A jogger runs on a track at Bear Creek Park in Surrey in June 2020. ((Ben Nelms/CBC))

With several provinces entering a more restrictive phase of lockdown that often affects gyms and recreation centres, health researchers in B.C. say it’s important to fight against apathy and still find ways to incorporate a regular fitness routine.

“It’s not something to sort of push off,” says University of Victoria Prof. Ryan Rhodes, who studies health psychology and how people approach and do exercise. “We have to accept that this is a new reality and find new routines to get our physical activity going,” he said.

Rhodes and Guy Faulkner from the University of British Columbia worked on different studies looking at how Canadians were exercising during the initial response to the pandemic. They found a noticed drop-off even among regular exercisers.

Early in the pandemic, it was learned that people with dogs more easily kept up with exercise by walking their pets. People who had exercise equipment at home, bought new equipment or even turned to YouTube for exercise videos also fared better in keeping up with a routine.

Some tips: exercising at the same time of day to build a routine; emphasizing the activities you like most; and taking a walk in the morning and at the end of the working day as a sort of faux commute.

Read more exercise and motivation tips here

Find out more about COVID-19

Still looking for more information on the pandemic? Read more about COVID-19’s impact on life in Canada, or reach out to us at covid@cbc.ca if you have any questions.

If you have symptoms of the illness caused by the coronavirus, here’s what to do in your part of the country.

For full coverage of how your province or territory is responding to COVID-19, visit your local CBC News site.

To get this newsletter daily as an email, subscribe here

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CRA warns 213,000 Canadians that they might have to pay back CERB overpayments – CBC.ca

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The Canada Revenue Agency says it’s warning about 213,000 Canadians who may have been paid twice through the Canada Emergency Response Benefit (CERB) program that they could be called upon to repay the money.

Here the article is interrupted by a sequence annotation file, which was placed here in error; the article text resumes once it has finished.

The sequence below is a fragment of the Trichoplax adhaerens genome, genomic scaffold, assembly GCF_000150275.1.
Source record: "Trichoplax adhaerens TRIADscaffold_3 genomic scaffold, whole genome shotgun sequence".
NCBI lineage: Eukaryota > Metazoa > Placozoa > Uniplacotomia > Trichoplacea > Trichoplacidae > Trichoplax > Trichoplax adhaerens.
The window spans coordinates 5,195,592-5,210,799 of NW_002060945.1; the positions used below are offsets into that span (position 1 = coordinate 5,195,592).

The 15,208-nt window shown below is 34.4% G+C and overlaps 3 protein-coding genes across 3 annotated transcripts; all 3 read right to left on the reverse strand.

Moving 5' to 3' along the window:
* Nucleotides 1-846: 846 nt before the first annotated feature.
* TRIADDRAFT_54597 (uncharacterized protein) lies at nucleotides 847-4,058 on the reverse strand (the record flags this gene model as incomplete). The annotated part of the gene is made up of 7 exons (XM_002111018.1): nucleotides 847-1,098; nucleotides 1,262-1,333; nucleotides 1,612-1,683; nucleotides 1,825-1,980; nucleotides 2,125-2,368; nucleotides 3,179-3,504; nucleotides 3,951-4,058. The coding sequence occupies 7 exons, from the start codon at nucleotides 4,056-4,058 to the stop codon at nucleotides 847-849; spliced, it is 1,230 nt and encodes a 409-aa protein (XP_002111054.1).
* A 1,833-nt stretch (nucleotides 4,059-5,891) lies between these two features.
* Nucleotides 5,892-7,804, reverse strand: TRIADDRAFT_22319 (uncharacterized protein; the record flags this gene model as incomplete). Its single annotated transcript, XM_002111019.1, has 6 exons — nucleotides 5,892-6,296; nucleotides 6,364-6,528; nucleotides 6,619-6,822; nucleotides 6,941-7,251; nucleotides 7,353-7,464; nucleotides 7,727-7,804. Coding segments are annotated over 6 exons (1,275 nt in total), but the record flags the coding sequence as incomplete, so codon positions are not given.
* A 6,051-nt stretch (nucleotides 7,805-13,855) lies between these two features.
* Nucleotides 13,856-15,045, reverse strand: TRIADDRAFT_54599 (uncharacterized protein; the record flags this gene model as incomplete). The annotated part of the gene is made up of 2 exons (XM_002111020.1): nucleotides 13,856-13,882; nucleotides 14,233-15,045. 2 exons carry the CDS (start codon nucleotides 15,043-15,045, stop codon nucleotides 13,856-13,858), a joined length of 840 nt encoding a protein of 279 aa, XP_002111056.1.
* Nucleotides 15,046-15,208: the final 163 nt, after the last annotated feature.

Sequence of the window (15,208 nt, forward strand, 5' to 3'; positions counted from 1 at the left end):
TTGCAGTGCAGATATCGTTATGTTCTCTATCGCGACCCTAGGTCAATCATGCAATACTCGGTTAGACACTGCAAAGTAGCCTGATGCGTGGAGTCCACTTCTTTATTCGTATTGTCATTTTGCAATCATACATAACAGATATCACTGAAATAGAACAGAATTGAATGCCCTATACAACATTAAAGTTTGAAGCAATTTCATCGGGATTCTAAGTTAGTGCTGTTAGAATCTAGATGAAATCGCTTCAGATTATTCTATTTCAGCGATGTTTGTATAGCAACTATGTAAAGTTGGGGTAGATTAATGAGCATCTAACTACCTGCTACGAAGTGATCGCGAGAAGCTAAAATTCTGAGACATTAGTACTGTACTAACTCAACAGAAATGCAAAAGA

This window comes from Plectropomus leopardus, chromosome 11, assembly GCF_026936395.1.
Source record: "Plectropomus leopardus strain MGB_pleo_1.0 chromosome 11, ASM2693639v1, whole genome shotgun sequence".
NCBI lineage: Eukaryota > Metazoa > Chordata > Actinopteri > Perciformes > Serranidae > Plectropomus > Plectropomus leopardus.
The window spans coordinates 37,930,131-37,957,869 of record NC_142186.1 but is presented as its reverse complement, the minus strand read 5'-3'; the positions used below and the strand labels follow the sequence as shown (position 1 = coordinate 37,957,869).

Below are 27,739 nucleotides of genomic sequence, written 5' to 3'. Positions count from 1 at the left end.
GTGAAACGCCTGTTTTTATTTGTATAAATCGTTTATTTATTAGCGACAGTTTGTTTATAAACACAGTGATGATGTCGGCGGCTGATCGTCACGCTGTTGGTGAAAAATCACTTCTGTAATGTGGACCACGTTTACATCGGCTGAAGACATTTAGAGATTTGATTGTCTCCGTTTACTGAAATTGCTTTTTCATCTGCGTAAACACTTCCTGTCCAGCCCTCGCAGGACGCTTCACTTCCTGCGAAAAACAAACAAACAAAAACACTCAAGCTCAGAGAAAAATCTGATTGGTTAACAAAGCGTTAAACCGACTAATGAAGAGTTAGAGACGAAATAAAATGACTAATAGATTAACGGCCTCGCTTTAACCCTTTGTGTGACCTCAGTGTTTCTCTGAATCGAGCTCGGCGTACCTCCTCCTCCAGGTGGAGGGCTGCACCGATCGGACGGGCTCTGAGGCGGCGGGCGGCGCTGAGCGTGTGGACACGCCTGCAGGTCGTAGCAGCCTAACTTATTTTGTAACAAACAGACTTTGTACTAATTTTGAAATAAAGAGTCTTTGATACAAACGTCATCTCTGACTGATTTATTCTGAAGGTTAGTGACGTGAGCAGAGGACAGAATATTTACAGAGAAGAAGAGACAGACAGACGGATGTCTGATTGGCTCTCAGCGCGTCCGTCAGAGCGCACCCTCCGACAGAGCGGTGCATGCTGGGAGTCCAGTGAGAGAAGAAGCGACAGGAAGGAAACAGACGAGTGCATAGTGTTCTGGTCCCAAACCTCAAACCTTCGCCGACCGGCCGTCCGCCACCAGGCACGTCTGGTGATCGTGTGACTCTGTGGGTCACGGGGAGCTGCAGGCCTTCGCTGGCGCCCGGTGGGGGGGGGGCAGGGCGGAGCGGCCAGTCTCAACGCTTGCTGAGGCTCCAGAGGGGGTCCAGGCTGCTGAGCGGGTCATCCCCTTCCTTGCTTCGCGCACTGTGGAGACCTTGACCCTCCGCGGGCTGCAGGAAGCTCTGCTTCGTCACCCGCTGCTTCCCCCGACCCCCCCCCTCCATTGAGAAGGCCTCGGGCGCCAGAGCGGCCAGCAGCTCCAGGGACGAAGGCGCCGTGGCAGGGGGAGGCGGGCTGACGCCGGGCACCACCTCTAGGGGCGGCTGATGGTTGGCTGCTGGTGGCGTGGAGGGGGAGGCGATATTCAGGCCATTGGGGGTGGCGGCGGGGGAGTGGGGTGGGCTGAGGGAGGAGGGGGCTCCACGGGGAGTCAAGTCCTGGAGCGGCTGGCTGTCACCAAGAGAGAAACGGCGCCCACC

But repayment isn’t required right away, says the agency. The CRA has suspended collection of debts for the duration of the pandemic emergency.

“The Canada Revenue Agency (CRA) has issued letters to individuals who may have applied for the Canadian Emergency Response Benefit (CERB) from both Service Canada and the CRA, and who may be required to repay an amount to the CRA,” a CRA spokesperson said in an email. “The letters did not require immediate payment; rather they informed the taxpayer that there may be a requirement to repay amounts received.

“We will resume collections activities when it is responsible to do so, including collection of debts related to CERB payments,”

The CRA was responding to CBC’s question about individuals being asked to repay pandemic benefits. The agency says it is still recommending that people pay back any CERB funds to which they’re not entitled by the end of the year, warning that if they don’t, the sum will appear on T4A tax slips and will need to be reported as income on next year’s tax return.

‘An honest mistake’

In emails to CBC News about possible repayments, CRA was careful to avoid suggesting that all those who received letters warning they might have to repay CERB money had been caught in any kind of unethical behaviour.

A CRA spokesperson noted that “applicants may make an honest mistake when applying” for CERB.

It’s also possible that some of those who have received letters about repayment already had returned the money voluntarily, or had incorrectly repaid the money to Service Canada instead of the CRA, the spokesperson said.